Job interviews can be a daunting experience – on both sides of the table.
So while the self-help guides are more often than not set up around supporting the candidate, the guide below highlights some key considerations for employers who may not have much experience as the interviewer…
First things first, set a target date for when you want the new employee in post – then work backwards to determine all activities involved in achieving that goal.
Make sure everyone knows what needs to happen and when and book the activities into their diaries.
Don’t forget, the best people are often already in jobs, so you will need to take into account the fact that they may have notice to serve to their current employers.
Dependent on whether you’re working with an agency, an in-house recruitment team or you are going it alone, you will need to consider how many stages you would like the interview process to comprise. Consider, too, what the objective of each stage is. Longer processes tend to filter down the list of applicants to a much more manageable number for final consideration – but be aware that by putting in too many stages, you could be limiting your talent.
Some great applicants may be considering a number of roles, and you don’t want them to be snapped up whilst they wait for your 3rd or 4th stage interview…
If you choose to go it alone and advertise the role yourself, you will need to determine a mechanism for screening your applicants based on requirements you have laid out in your job specification.
This stage can be quite lengthy and you may wonder at times why certain people have applied for your job. Where are their relevant skills and experience? Why am I reading this CV? you may ask.
This stage requires lots of patience and a sharp eye. It can be helpful to create a matrix to judge people objectively based against each criteria. Some people leave screening to computer-aided tools, but by doing this you could be missing out on some great people. Remember, your next junior sales executive or middleweight graphic designer may be excellent in their profession, and just struggle when it comes to writing a CV.
This is where working with a good agency can benefit you, as they can typically read between the lines and interpret CVs well due to the extensive practice they get. It is also the reason why you should only allow individuals (internal or external) to manage this process if you feel confident they understand your market, company, product/service and job requirements thoroughly. Otherwise, how can they interpret what a good candidate looks like?
We often get asked whether it’s best to conduct the interview in person or by virtual means such as telephone or Skype. There is no right or wrong answer. It all depends on what you are judging.
In many cases, an interview will consist of two stages and employers chose to run initial screening by telephone and then second stage in person or by video conference (e.g. Skype).
Telephone has clear benefits of allowing people to get together much more quickly than arranging a time that suits multiple stakeholders, particularly if they happen to have busy work schedules. Skype or other conferencing tools can also come in useful in this circumstance too.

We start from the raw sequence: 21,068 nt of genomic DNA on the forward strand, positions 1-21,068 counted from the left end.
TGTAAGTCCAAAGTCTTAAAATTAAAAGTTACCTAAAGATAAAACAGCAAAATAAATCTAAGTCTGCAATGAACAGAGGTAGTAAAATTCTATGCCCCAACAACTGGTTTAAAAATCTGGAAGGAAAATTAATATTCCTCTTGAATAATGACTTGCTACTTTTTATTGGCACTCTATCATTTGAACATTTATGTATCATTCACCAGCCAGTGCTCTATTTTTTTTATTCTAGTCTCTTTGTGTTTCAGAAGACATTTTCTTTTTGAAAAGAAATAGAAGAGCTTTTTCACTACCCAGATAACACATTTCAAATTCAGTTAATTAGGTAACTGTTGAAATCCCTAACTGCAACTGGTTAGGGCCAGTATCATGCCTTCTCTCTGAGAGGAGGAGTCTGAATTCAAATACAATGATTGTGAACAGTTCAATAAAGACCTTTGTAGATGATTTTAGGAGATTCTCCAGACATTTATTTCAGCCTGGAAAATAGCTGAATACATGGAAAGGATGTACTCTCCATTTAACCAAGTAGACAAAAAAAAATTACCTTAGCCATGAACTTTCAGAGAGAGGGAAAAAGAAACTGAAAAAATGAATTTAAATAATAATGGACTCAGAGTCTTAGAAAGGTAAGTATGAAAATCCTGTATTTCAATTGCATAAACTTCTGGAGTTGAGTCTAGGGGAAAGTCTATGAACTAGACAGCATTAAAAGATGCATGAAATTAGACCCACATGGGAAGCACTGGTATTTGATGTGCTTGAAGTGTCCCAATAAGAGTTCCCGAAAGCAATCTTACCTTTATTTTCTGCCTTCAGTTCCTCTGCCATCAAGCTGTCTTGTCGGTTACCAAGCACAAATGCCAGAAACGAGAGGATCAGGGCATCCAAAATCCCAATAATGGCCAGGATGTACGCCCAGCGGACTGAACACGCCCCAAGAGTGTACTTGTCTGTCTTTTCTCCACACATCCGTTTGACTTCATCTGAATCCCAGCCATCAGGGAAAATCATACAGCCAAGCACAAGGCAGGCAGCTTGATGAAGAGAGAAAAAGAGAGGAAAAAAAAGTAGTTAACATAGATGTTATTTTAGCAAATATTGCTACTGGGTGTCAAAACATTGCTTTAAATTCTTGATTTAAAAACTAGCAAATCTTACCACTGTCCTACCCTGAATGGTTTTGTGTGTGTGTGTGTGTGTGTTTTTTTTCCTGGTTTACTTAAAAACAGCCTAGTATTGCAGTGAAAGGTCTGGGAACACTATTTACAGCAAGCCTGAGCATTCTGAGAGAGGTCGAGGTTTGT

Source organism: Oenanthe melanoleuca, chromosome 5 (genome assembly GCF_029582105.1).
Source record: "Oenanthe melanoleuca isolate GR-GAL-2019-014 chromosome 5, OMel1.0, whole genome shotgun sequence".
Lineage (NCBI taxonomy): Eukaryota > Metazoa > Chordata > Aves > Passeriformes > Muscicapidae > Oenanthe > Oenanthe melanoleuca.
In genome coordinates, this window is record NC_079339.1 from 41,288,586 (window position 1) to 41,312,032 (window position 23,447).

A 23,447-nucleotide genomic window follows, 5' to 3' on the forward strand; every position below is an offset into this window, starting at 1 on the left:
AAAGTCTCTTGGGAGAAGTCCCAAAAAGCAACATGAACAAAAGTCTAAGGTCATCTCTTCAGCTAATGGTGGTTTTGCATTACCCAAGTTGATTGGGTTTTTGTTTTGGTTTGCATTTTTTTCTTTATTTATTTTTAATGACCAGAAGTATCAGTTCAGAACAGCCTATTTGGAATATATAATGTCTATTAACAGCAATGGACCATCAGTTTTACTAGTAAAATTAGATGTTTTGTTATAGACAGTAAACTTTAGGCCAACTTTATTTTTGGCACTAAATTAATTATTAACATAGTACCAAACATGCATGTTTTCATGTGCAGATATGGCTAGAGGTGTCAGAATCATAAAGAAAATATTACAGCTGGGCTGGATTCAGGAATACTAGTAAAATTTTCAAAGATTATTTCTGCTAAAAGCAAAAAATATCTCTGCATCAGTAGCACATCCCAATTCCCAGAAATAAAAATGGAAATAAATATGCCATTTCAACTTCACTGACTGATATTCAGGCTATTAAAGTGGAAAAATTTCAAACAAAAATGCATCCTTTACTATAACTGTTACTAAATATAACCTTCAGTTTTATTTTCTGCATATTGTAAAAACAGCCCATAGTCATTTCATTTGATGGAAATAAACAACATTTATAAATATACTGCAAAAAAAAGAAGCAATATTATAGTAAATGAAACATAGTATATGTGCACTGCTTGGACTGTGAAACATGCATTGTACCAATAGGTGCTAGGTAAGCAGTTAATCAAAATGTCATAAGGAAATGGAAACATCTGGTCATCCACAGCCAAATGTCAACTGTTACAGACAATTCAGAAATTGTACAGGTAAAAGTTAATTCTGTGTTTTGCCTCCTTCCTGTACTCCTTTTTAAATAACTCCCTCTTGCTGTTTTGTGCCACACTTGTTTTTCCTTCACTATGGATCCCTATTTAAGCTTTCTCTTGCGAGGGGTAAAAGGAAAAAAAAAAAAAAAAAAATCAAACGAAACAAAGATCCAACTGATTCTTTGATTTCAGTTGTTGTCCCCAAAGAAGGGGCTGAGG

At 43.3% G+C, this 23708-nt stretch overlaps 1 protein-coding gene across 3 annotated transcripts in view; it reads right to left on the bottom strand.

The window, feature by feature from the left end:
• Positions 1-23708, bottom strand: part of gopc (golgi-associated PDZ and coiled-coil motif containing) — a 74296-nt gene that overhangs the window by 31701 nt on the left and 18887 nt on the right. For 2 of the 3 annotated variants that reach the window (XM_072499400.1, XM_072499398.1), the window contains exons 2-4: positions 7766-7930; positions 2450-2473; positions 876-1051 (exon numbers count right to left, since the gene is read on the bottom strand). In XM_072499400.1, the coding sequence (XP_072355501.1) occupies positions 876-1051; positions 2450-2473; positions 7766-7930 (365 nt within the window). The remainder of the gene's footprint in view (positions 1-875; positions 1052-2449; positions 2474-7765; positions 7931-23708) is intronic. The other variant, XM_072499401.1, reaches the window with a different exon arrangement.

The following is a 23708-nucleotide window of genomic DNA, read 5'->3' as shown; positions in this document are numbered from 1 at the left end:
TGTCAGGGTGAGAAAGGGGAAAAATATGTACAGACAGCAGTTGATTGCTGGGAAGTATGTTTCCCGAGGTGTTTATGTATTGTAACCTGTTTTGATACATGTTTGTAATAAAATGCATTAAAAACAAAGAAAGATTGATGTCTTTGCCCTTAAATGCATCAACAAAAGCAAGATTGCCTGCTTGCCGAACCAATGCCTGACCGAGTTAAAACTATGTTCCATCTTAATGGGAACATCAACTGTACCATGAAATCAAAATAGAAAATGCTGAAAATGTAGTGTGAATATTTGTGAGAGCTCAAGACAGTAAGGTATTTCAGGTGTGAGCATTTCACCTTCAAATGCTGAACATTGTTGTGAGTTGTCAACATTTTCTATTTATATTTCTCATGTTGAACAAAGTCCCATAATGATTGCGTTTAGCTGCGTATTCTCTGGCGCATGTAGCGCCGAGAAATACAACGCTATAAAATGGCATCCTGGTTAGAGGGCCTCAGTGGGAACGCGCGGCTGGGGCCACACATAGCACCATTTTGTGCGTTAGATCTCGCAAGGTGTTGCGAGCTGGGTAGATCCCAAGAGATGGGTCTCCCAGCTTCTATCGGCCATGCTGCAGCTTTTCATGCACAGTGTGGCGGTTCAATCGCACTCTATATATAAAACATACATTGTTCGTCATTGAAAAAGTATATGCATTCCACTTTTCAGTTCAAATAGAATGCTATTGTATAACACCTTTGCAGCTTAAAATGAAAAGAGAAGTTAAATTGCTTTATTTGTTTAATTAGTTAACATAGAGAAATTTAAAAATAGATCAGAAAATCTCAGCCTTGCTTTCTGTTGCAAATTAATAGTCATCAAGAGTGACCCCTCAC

They are being much more widely adopted as an interview tool, allowing the interviewer to get a sense of body language and presence, which is particularly useful if the person is going to be out meeting customers.
Once you’ve selected who you’d like to interview, make sure you are familiar with their CV. You may have your generic set of questions to ask all interviewees but still make sure you use this opportunity to get to know each candidate individually.
They all come with a different history and CVs can often miss out crucial details. The interview is your chance to eek those details out.
As long as you are clear on what you are looking for and what the job entails, it should be easy to come up with good questions. They should help you determine whether this person can manage the day-to-day tasks successfully and fit in with the working environment.
Ask open-ended questions to allow the candidates to paint a picture, not just what they have done but how they have done it.
It’s good to ask questions around their successes and failures and how they handle them. We all know that it’s not always plain sailing after all.
Your questions should also help you also understand how they’d fit into the culture of the company and its vision and values. You can get more information on aligning vision and values here.
Don’t forget, you need to keep candidates and internal stakeholders informed at every step of the interview process. This can be one of the biggest turn offs for great candidates, so if you say you will call within two days with feedback, make sure you do. This is the first impression they will get of what it would be like to work for your company – so best make it a good one!
After the interview, feedback is key. Even the most dynamic of people can be affected negatively by not receiving feedback. The way we see it, if a candidate has worked hard to prepare for an interview or two with your company, the least they deserve is some constructive feedback.
Besides, they may be great in another role in your company in the future – and you wouldn’t want to miss that opportunity.
To learn more about our interview advice, and to find out how we can help you manage the interview process, just give us a call or email us. Click here
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